The plastic pollution filling the world’s oceans exploded into popular conscience after the reveal of Blue Planet II, which horrified millions with its shots of vivid, deep blue seas polluted with floating plastic waste. What came next was a demand for seismic upheaval concerning global society’s approach to plastic, this demand penetrating minuscule and monumental behaviours alike.
People started handing in plastic food packaging while some supermarkets are now offering plastic-free fruit and vegetables in their green aisle; a myriad of petitions appeared online begging banning of all sorts of plastic products; as far as the eye could see, people were buying reusable keep-cups and water bottles for their take-out coffee and water.
Environmental awareness evolved from a minority behaviour to a majority one, the majority united in pushing for change to combat the scourge of plastic filling our oceans and killing marine life. The consumerist population was shocked into awareness of their own wasteful habits, and it demanded change.
Today we see the biggest movement towards eco-living that has occurred in human history. For the first time ever, the largest societal sub-section is the one with the greatest consumerist power. If the masses decide they don’t want plastic, businesses have no choice but to give way to their will. That’s why you won’t see plastic straws ubiquitous in bars and restaurants anymore, and why every coffee shop you go into now offers a discount when you get your coffee in a keep-cup. The way our society interacts with plastic has been truly revolutionised.
On the tail end of every mass movement, however, comes misinterpretation of it. While people in western society revolutionised the way they interact with plastic in everyday life, many individuals knew little of the reasons behind why. They knew plastic was bad – they didn’t know why. And with superficial understanding of the anti-plastic movement in conjugation with zealous advocacy of its primordiality came misinformed demonisation of any form of plastic. Social media influencer Bretman Rock faced online backlash when he posted a video in which he used a single plastic straw instead of a reusable metal one, fans and followers pointing out how detrimental that single straw was to the environment. People who agonise over straws are missing the point, and here’s why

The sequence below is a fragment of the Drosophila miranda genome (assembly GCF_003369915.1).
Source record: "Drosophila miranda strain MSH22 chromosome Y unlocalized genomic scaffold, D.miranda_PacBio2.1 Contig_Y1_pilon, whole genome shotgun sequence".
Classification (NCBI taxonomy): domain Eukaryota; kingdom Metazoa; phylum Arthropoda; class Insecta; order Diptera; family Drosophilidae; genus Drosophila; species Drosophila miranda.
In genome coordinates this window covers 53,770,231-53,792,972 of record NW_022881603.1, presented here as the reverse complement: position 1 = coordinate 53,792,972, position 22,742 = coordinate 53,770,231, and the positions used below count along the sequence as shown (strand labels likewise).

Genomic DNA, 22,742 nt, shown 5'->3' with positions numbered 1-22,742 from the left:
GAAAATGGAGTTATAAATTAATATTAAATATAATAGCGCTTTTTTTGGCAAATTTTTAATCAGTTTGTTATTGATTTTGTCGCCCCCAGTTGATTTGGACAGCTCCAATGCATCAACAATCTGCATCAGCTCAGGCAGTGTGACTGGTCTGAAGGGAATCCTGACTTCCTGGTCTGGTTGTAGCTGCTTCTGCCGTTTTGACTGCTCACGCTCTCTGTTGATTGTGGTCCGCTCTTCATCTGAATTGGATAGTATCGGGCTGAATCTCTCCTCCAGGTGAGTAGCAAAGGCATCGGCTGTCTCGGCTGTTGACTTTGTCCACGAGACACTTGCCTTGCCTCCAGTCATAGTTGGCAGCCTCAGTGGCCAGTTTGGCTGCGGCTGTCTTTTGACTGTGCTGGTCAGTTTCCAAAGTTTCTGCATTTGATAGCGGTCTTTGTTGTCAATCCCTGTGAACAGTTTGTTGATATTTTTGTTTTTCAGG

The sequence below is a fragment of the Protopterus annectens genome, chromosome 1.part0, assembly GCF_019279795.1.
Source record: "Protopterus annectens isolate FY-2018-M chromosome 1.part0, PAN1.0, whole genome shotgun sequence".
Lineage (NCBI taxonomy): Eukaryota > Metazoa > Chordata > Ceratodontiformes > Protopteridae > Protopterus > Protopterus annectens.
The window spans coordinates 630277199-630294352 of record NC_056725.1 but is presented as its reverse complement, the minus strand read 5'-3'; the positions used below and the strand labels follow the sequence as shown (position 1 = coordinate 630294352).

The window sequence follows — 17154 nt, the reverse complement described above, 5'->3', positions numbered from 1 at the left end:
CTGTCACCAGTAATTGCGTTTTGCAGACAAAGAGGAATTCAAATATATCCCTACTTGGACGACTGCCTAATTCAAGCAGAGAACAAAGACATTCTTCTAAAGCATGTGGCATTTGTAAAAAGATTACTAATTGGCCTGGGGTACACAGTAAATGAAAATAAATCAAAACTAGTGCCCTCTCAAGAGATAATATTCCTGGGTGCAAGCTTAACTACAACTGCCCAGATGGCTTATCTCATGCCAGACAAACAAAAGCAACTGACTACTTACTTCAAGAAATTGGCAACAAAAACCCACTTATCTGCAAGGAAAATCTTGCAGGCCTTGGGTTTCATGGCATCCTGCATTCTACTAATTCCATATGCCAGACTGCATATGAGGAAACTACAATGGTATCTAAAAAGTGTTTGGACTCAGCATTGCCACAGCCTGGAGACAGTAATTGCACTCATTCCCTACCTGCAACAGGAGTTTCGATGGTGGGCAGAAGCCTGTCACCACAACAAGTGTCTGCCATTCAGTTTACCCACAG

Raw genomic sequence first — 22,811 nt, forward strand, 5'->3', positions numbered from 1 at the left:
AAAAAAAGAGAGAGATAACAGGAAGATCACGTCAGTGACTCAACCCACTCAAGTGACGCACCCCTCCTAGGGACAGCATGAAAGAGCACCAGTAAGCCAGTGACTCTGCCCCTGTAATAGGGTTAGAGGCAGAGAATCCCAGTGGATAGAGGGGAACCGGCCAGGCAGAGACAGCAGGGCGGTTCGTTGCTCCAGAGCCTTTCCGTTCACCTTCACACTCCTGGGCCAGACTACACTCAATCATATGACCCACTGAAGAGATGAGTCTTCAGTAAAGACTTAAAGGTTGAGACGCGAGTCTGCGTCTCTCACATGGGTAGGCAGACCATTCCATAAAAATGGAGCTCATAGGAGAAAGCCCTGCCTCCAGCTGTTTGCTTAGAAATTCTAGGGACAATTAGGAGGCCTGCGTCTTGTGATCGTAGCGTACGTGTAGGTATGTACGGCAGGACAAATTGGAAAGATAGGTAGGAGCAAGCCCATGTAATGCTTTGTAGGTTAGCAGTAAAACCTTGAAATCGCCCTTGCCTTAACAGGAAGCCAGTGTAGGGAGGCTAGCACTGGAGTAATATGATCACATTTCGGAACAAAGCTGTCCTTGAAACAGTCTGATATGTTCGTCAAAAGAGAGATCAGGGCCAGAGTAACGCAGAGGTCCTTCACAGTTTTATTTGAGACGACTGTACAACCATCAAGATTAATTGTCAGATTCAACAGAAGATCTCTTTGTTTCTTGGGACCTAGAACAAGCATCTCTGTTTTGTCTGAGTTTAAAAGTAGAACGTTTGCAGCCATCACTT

People who agonise over straws are missing the point…
Researchers in Australia and the United States, led by Jenna Jambeck of the University of Georgia, found that China alone produced 32 times more plastic marine debris than the United States in 2010. The same report found that the five biggest culprits for plastic pollution in global oceans were China, Indonesia, the Philippines, Vietnam and Sri Lanka, accumulatively depositing almost seven million metric tonnes of plastic waste in the ocean in 2010. These top five countries were responsible for 53% of the ocean’s plastic pollution, making them liable for producing more marine plastic pollution than the other 190 countries combined. Even if the United States and UK recycled 100% of its plastic, the reduction would not make a dent in the global marine plastic debris quantity; complete radicalisation of the amount of plastic used in the other 190 countries combined would be required to rival the figures of the top five countries.
Insufficient waste disposal systems on a national level are to blame for the vast amount of plastic that finds its way to the sea from these five countries. There are few trash-collection services in Asian countries resulting in dumping of household garbage. This is in conjugation with the vast overpopulation and densely-populated urban areas (China is the world’s most populated country with 1.3 billion inhabitants, while Macau, an autonomous region in south China, is the most densely populated region in the world, official Macau government and census bureau findings show) which result in huge amounts of plastic waste being deposited in the rivers that flow through these densely populated areas. Of the ten rivers in the world that transport the most plastic waste to the ocean, eight of them are in Asia, and the top three of those are in China. The number one contributor is China’s vast Yangtze river. Measuring almost four thousand miles and flowing through five Chinese cities, the Yangtze river delivers 1.5 million tonnes of plastic waste into the ocean every year, as found by research published in Environmental Science & Technology. This is in comparison to 18 tonnes delivered to the sea by the Thames.
It’s hard to say what the take-away from all this will be, with the future of our world hanging by a thread. Can the western consumer really make a difference to the effects of global human activity? Can marine plastic debris be dramatically reduced before plastic outnumbers fish in 2050 as predicted by the Ellen MacArthur Foundation? Or is it all meaningless if there comes no change in practice by the worst-offending countries?
What does emerge from the bleak portrait of our world’s treatment of the ocean’s marine life is this: not using plastic straws, replacing disposable coffee cups with reusable ones and not using plastic carrier bags are not enough.
image source: https://www.greenpeace.org/usa/oceans/preventing-plastic-pollution/